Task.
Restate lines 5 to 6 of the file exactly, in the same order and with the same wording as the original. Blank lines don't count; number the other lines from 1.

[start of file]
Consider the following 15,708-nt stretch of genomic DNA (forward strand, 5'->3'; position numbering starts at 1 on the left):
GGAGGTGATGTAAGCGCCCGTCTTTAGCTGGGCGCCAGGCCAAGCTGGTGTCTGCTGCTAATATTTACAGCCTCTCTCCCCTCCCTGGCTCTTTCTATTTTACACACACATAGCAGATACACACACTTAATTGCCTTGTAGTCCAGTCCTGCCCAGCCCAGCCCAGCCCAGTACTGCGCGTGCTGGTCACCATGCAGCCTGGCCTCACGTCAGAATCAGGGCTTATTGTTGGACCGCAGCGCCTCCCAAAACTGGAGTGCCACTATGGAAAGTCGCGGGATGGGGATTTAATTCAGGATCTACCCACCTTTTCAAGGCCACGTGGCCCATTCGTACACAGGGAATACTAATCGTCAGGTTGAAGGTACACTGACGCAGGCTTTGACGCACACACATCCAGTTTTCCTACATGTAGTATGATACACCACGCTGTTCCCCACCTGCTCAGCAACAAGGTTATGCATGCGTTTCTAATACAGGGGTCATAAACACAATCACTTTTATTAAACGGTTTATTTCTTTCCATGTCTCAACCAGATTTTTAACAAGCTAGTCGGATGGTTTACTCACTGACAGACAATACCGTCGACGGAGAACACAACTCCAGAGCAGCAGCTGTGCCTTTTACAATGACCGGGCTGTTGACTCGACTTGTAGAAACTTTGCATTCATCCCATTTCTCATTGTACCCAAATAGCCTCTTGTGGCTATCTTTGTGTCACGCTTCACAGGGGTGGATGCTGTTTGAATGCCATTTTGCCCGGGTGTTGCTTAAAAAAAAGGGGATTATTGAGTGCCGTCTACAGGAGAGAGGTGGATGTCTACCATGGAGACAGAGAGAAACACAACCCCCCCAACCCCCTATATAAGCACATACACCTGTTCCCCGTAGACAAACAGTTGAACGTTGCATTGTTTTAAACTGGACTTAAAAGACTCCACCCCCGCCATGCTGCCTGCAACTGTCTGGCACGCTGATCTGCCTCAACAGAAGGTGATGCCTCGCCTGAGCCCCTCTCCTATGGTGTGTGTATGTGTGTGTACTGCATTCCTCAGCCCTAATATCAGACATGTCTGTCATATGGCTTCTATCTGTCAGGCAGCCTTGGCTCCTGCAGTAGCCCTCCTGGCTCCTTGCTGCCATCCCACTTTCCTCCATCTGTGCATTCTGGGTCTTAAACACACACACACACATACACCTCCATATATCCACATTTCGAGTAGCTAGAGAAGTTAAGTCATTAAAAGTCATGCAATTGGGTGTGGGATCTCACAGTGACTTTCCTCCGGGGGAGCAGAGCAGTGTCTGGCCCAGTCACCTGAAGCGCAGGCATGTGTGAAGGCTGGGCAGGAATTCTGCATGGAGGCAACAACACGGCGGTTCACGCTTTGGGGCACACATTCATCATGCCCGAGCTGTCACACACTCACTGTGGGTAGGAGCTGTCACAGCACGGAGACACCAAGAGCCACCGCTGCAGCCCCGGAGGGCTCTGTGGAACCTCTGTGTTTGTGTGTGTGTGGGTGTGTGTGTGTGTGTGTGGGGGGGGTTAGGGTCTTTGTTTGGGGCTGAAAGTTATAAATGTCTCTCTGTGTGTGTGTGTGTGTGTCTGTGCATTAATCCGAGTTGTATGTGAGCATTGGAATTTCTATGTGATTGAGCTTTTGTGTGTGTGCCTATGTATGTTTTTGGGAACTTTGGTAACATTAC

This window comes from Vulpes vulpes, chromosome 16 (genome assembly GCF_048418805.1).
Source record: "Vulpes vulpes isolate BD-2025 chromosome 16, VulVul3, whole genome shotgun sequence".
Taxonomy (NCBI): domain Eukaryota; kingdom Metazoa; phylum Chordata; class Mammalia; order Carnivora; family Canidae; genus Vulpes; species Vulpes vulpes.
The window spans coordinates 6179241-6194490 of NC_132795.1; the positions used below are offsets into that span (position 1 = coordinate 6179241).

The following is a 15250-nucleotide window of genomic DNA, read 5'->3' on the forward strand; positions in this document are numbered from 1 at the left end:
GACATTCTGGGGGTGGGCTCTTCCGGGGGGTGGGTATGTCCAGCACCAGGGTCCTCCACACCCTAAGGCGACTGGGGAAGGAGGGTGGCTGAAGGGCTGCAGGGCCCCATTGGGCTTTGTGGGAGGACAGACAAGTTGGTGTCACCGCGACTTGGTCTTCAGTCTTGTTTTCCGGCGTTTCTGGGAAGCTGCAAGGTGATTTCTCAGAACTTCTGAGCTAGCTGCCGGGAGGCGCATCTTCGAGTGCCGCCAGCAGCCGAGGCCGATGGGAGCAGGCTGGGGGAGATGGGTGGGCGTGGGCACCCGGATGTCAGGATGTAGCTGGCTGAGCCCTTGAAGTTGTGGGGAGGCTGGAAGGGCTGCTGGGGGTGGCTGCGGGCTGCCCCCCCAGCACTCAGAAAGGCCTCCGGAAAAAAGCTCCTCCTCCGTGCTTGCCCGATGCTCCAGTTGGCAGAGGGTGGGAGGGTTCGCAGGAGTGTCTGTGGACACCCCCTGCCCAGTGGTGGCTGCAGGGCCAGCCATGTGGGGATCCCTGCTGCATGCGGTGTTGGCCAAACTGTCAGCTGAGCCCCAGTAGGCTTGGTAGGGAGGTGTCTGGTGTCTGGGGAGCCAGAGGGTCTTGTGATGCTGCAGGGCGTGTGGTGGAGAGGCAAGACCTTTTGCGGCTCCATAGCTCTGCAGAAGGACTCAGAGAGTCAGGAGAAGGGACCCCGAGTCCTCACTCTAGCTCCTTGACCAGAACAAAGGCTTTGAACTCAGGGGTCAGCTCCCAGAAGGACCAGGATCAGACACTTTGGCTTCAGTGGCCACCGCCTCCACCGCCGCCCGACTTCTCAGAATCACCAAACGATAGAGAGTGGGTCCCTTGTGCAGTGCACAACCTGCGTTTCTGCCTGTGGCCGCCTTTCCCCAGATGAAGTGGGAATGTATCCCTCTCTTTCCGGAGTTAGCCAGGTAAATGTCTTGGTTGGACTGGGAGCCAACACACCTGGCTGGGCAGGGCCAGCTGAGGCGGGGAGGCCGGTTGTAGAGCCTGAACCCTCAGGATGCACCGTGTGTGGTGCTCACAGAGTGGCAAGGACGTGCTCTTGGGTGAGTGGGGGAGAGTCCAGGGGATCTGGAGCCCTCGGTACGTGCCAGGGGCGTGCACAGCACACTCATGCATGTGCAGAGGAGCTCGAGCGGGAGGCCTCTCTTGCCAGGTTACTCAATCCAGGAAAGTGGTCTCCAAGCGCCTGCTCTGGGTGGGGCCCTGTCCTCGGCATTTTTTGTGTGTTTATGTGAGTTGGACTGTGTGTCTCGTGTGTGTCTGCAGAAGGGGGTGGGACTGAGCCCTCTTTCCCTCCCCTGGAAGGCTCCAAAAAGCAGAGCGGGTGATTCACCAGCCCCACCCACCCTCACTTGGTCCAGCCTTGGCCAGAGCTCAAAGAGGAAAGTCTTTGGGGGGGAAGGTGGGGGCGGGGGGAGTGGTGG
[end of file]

Taxonomy (NCBI): domain Eukaryota; kingdom Metazoa; phylum Chordata; class Mammalia; order Carnivora; family Canidae; genus Vulpes; species Vulpes vulpes.
The window spans coordinates 6179241-6194490 of NC_132795.1; the positions used below are offsets into that span (position 1 = coordinate 6179241).